2018-07-07 / Outdoors

Wolf Tracks

Outdoor Columnist
Dave Wolf

Independence Day is being celebrated this weekend. It’s marked by fireworks, picnics, family reunions and community celebrations.

None of us should take our independence for granted. Many people in the world are not so fortunate.

I was reminded of this as I conducted some research into the history of Indepen­dence Day. I sometimes wonder if today’s school students understand and appreciate all the struggles and sacrifices that paved the way for them to live in the land of the free.

It was during this research that I also came across a survey about how Americans celebrate Independence Day, and that in turn informed me of an organization cre­ated just for the citizens of our state -- the Pennsylvania Lake Management Society (PALMS).

Obviously, a large proportion of anglers pursue their quarry on lakes, ponds and reservoirs, while others enjoy canoeing, kayaking, and sightseeing.

PALMS is a non-profit organization cre­ated to promote understanding and compre­hensive management of lakes, reservoirs, and their watersheds. Its mission seems very worthy to me and perhaps some of this newspaper’s readers would consider becoming involved.

The lakes of the Pennsylvania Wilds are important assets. Who can forget the draining of the lakes at Lyman Run and Sinnemahoning State Parks during the dam repair projects? It had a huge ripple effect on the economy and our way of life.

PALMS was formed in 1989 as a chapter of the North American Lake Management Society. It became a certified charitable organization in 2005.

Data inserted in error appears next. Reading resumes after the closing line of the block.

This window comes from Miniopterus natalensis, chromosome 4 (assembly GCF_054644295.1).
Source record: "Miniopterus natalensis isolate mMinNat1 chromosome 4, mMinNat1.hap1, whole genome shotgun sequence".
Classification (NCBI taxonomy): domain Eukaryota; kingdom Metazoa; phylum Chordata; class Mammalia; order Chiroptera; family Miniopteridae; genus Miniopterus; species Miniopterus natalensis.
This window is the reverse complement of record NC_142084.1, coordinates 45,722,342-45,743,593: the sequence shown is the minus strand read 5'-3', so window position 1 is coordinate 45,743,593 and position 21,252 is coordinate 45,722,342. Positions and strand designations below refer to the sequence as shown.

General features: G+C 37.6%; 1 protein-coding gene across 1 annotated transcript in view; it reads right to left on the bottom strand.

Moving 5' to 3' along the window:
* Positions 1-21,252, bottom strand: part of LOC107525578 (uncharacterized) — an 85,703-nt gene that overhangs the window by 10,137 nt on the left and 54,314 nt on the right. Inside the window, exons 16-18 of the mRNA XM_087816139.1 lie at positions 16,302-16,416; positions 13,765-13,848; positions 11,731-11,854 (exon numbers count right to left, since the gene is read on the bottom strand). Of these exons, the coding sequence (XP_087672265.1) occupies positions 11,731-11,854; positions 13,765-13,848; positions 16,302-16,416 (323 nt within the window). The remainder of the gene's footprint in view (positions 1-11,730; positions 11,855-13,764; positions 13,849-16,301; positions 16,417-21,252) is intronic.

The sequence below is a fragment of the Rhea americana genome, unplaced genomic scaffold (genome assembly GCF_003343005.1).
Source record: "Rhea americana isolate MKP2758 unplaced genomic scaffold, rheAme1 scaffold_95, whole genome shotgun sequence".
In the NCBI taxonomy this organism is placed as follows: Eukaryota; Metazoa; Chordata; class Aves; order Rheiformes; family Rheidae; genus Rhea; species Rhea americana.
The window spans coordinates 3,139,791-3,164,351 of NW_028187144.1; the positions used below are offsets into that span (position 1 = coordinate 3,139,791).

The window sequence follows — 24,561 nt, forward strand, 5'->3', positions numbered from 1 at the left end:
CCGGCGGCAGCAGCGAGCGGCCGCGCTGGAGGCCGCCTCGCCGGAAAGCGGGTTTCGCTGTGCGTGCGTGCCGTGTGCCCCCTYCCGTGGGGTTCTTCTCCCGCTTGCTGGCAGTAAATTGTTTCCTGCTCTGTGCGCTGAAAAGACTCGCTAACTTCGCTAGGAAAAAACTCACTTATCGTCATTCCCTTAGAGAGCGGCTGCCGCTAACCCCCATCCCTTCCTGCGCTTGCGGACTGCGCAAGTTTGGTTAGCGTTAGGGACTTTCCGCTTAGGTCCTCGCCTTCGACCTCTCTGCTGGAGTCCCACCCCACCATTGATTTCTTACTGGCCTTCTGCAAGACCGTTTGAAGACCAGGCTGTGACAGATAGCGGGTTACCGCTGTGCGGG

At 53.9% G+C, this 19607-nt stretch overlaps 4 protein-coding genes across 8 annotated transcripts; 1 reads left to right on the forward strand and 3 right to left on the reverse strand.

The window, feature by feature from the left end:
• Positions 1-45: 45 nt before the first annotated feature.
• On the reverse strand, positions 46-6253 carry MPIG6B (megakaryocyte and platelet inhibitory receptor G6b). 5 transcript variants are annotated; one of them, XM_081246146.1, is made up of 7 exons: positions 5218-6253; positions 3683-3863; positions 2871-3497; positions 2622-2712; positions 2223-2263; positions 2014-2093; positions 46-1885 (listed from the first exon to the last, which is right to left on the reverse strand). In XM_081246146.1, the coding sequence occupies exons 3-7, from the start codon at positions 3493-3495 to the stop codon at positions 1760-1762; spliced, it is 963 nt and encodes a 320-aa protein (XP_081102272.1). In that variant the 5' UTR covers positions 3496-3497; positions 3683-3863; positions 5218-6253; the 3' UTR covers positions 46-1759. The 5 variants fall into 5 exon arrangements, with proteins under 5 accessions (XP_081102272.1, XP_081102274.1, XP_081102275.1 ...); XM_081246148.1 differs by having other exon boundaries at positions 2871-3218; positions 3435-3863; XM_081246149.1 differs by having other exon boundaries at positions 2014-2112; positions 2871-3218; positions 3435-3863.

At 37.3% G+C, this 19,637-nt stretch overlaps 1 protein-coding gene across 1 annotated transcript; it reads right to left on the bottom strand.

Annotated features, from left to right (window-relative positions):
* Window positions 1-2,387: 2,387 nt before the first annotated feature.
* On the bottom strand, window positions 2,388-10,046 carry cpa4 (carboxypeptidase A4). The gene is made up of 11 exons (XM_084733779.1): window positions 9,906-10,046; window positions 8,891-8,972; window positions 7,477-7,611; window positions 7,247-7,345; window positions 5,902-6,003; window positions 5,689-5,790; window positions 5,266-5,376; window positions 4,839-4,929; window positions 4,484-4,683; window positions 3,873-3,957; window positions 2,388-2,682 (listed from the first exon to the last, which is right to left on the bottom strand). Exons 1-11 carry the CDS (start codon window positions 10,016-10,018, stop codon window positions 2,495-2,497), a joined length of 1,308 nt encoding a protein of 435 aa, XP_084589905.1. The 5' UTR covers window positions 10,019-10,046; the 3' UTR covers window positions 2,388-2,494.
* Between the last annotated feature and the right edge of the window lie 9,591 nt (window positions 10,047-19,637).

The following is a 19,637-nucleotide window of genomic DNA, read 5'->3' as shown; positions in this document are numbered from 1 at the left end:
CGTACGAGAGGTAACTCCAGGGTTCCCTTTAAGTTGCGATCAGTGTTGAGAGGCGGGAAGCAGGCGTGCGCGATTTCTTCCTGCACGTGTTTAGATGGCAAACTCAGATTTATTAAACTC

Today, PALMS has roughly 150 mem­bers. These are people just like you and me -- folks who are concerned about today’s lake issues, from water quality to recre­ational potential. Among its members are lakeside residents, lake associations, recre­ation enthusiasts, scientists, educators, and local and state agency professionals.

The organization is recognized as a state­wide leading authority with respect to lake and watershed management and restoration. It has a low profile, but is often recognized for its highly successful annual lake and watershed conferences, as well as regional workshops promoted as forums for sharing factual information and experiences on sci­entific, administrative, legal and financial aspects of lake and watershed management.

PALMS also fosters the development of local lake and reservoir management and restoration plans, along with protection programs. Another one of its goals is to encourage the support and development of local, state and national programs, includ­ing policies and legislation that promote lake and watershed management.

PALMS leaders are eager to work with organizations, agencies, and individuals concerned with lake and watershed im­provement and protection. There’s also a legislative agenda. PALMS actively sup­ports the passage and enforcement of laws designed to assure the protection of lakes, reservoirs, and watersheds.

Potter and Cameron counties are blessed with a faithful corps of watershed protec­tion volunteers, as well as two of our state’s most active and respected county conser­vation districts. Perhaps an alliance with PALMS would be a wise move for those in the northcentral Pennsylvania counties who cherish these special resources.

More information is available at: PALMS, PO Box 111, Huntington Mills PA 18622; telephone 570-316-1669.

(Dave Wolf can be reached by email at wolfang418@msn.com.)

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